Data, Dialogue and Decision – Investing in Nursing can help achieve the Sustainable Development Goals
Singapore; Geneva, Switzerland, 1 July 2019 –Investment in educating, training, employing and supporting the health workforce, which is approximately 70% female, is required to achieve the health-related Sustainable Development Goals.
Addressing an audience of over 5000 nurses at the International Council of Nurses (ICN) Congress in Singapore today, Dr Jim Campbell, Director of the Health Workforce Department at the World Health Organization summed up the morning’s presentations with three “D’s”:
- Data – the role of data and how essential it is.
- Dialogue – the role of NNAs and nurse leaders to use the data to start to have a conversation not only around the clinical value of nursing but also some of the policy considerations and the costs and investment.
- Decision – a decision to make a change, a decision to introduce a new policy environment and to articulate the return on investment
Countries need reliable health workforce data and robust evidence to know where and how to invest in their workforce to see impact in terms of the health system and health outcomes. Such information is particularly critical for nursing and midwifery, as these occupations can comprise more than half of a country’s health workforce.
The first-ever State of the World’s Nursing Report will provide countries and stakeholders with the data and evidence needed to support policy dialogue and decision-making around investment in the nursing and midwifery workforces for a stronger health system.
A practical example of how investing in nursing can impact the health of a society was provided by Mr Elias Al Araaj, recipient of the 2019 Kim Mo Im Policy Innovation and Impact Award which is granted once every two years to a nurse who has demonstrated policy innovation and impact. In order to support the population in a poor area of the Eastern suburb of Beirut during the civil war in Lebanon, Mr Al Araaj created a non-governmental organisation, SIDC, to promote home nursing care which also provided community development activities.
Migration and retention of nurses were the focus of presentations by Professor James Buchan and Dr Percy Mahlathi.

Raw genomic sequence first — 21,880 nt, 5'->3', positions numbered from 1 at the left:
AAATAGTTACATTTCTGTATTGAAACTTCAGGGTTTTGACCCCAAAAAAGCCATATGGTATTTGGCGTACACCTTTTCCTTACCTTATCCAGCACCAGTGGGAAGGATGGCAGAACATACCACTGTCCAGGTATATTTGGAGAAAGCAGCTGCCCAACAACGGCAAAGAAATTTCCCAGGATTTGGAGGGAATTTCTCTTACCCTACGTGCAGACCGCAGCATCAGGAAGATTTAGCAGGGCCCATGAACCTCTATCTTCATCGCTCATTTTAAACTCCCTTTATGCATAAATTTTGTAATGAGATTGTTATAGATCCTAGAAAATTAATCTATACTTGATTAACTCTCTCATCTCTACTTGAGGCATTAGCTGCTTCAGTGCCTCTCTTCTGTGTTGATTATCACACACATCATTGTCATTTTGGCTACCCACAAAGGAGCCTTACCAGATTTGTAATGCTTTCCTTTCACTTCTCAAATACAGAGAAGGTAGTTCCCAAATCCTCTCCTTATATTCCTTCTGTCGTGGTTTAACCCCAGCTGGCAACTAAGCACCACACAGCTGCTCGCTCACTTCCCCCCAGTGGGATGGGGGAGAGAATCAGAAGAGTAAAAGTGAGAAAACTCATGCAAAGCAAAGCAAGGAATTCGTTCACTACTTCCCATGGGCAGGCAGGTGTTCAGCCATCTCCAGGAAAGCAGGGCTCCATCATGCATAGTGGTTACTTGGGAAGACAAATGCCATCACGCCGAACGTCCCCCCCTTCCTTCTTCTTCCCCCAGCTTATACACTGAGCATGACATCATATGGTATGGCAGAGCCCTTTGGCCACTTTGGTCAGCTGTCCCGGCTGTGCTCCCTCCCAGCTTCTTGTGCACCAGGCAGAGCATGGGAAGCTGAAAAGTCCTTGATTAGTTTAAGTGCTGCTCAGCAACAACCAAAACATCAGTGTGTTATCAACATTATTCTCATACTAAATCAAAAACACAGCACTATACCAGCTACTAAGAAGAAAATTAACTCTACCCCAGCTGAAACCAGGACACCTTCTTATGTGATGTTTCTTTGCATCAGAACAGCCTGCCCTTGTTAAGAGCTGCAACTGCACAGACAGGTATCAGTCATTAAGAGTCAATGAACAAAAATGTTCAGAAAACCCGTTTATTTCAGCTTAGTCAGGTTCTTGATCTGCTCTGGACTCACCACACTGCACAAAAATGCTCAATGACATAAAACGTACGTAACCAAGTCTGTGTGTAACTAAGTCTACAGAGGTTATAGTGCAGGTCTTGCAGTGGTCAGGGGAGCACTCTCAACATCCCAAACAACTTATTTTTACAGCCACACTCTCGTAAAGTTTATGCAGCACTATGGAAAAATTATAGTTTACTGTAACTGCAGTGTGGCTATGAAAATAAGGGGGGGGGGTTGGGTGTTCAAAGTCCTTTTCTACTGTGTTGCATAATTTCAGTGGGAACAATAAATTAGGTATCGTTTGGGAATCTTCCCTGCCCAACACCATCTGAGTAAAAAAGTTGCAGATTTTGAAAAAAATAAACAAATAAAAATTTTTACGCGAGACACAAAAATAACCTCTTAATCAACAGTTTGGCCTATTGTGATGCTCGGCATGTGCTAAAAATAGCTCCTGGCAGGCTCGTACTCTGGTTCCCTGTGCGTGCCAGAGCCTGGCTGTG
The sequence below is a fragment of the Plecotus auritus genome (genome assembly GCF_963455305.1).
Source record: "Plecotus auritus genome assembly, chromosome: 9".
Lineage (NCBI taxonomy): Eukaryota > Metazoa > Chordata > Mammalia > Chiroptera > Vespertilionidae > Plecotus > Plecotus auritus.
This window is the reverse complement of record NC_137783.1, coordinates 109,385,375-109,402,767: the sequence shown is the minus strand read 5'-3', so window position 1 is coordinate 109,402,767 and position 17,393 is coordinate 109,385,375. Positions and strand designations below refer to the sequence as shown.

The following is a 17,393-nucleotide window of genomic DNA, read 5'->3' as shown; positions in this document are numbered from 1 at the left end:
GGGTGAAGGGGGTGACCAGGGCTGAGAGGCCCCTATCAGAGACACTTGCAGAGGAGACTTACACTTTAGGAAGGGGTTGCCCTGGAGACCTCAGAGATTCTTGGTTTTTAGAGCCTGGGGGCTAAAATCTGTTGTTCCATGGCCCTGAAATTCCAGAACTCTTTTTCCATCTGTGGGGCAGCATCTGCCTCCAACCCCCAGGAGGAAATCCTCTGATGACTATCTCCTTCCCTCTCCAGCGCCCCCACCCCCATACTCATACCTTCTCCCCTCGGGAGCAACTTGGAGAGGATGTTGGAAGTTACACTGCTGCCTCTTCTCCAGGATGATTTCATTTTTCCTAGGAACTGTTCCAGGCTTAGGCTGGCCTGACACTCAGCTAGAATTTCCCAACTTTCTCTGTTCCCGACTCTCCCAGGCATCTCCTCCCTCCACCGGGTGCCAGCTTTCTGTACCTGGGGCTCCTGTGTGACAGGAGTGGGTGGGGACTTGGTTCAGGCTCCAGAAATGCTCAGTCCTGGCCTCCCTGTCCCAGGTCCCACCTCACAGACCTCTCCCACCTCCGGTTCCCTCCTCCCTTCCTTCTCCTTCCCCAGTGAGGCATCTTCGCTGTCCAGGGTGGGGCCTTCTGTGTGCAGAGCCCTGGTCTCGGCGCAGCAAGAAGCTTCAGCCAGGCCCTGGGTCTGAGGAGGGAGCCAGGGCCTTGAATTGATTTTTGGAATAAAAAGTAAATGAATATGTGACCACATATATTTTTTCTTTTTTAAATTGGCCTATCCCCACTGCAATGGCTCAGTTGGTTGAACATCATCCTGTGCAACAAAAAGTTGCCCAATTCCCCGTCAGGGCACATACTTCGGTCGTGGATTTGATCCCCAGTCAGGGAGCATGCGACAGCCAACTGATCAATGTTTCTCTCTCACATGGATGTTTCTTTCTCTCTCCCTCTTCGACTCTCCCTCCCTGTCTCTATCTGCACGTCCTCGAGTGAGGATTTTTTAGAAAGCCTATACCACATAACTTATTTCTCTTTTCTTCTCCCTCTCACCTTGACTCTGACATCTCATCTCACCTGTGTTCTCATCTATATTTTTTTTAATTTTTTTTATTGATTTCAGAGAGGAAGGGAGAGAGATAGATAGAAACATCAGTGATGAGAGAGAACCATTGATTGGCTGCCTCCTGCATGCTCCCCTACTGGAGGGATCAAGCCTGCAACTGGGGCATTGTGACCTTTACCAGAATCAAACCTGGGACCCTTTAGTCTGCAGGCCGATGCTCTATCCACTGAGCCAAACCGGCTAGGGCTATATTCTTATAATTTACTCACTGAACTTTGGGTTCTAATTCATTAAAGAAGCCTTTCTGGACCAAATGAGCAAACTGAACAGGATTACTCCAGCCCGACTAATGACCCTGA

Every time that a nurse leaves a health care organisation there is an impact on the nurse, on the health care organisation, and on the client /patient population of the organisation, said Professor Buchan, Adjunct Professor at the University of Technology, Sydney (UTS) and an expert in nurse workforce policy and analysis. His presentation, based on the recent policy brief supported by ICN and CGFNS, offered a policy analysis framework for nurse retention, highlighting tools and indicators that can be used to help monitor the impact of policy interventions aimed at improving nurse retention.
Dr Percy Mahlathi, former Deputy Director General at the South African Ministry of Health, who spearheaded major innovations in the health workforce in South Africa including the Nursing Strategy 2008, spoke about the serious health planning and social challenges resulting from nursing migration patterns in many countries. He said that creating a better understanding of the patterns of movement of nurses and midwives should lead to policies that seek to implement systemic improvements for effective management of health workforce migration.
Dr Mahlathi encouraged nursing associations to engage with the policy makers in their country, giving the example of DENOSA in South Africa who appointed a senior nurse to work with the government for three years to mitigate against all forms of migration and form strong relationships.